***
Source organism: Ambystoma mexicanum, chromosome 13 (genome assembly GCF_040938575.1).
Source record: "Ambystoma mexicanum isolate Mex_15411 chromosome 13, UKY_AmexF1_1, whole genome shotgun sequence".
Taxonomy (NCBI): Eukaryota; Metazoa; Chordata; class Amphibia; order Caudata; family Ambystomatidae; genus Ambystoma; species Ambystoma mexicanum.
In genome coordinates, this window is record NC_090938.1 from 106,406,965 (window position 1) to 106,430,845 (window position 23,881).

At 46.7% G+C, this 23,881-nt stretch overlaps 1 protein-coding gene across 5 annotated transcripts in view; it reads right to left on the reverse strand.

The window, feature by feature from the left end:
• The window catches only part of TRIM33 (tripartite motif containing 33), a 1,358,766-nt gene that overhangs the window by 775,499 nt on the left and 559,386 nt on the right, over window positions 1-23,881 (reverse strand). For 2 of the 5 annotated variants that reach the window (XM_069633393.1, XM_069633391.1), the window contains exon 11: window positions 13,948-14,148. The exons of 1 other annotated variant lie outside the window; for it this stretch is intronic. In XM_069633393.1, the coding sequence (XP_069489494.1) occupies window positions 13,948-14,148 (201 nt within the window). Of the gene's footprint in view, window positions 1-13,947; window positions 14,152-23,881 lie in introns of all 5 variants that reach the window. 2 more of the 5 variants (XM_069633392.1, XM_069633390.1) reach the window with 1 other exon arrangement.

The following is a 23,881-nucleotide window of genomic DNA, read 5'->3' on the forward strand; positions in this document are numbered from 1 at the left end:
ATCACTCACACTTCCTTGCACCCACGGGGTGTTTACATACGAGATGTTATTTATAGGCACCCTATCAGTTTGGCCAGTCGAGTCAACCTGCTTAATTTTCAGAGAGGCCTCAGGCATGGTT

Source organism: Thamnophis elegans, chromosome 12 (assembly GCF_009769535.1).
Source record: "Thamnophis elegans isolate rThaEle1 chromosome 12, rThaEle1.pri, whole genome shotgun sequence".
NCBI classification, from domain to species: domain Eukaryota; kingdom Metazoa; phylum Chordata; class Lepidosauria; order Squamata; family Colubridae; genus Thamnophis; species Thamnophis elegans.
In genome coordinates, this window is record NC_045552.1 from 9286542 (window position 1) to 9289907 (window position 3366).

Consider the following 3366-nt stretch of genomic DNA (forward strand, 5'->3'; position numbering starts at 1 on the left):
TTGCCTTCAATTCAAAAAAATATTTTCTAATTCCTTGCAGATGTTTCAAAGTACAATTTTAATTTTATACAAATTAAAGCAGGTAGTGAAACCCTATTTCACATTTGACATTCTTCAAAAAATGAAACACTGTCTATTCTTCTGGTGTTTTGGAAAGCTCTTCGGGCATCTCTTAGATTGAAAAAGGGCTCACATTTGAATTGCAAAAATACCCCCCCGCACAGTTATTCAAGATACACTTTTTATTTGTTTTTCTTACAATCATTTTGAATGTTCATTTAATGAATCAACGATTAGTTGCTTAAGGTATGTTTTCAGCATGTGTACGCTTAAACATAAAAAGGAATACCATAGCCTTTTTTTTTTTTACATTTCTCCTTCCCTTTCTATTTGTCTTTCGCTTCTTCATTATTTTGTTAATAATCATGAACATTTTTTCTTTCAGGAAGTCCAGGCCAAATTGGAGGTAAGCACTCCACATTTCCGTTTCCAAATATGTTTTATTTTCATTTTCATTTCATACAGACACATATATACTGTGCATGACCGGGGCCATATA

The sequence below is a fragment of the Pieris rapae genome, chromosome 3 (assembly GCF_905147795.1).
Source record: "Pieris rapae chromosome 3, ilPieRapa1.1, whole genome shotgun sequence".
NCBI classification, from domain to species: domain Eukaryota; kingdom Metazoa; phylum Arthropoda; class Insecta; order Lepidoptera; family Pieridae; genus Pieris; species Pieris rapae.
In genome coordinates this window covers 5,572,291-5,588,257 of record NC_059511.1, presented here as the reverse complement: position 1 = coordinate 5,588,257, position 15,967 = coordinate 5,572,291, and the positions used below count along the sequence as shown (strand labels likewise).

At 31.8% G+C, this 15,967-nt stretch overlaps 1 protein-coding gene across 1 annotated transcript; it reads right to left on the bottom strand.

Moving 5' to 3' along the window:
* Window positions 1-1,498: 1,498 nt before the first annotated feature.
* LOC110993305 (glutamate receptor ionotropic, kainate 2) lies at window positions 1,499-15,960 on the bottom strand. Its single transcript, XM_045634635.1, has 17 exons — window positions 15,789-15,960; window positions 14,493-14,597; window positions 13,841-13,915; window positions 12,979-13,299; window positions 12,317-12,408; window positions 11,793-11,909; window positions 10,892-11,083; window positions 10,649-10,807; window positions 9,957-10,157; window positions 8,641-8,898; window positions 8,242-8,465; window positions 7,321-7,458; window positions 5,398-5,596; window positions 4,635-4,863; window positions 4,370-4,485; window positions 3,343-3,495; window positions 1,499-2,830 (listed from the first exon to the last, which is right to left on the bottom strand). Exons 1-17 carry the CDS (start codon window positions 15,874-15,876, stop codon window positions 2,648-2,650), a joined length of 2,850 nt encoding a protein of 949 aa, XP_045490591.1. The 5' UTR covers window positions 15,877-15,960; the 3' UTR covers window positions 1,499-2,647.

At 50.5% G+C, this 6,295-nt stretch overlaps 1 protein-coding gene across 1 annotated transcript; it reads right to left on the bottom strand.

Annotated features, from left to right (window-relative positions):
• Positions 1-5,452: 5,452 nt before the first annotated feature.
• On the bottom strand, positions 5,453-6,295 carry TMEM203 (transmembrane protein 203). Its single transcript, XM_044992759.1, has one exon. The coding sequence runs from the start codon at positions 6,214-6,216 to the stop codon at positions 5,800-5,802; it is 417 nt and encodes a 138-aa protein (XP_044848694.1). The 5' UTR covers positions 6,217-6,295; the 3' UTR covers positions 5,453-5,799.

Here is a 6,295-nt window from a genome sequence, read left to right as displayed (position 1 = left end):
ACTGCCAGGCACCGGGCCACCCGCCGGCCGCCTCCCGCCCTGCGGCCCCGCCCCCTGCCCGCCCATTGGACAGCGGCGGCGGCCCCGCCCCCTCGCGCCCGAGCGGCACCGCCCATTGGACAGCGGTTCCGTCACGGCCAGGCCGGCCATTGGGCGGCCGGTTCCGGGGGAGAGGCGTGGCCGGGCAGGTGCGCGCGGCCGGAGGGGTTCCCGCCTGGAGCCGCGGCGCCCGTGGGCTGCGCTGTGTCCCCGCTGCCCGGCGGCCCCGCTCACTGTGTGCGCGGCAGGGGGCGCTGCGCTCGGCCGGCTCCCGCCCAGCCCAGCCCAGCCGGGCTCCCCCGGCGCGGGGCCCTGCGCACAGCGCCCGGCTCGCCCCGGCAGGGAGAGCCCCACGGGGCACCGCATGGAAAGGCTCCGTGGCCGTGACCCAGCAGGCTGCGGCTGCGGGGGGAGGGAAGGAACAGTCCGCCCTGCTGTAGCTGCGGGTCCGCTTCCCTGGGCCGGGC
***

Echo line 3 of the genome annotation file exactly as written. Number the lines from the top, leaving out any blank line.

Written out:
Taxonomy (NCBI): Eukaryota; Metazoa; Chordata; class Amphibia; order Caudata; family Ambystomatidae; genus Ambystoma; species Ambystoma mexicanum.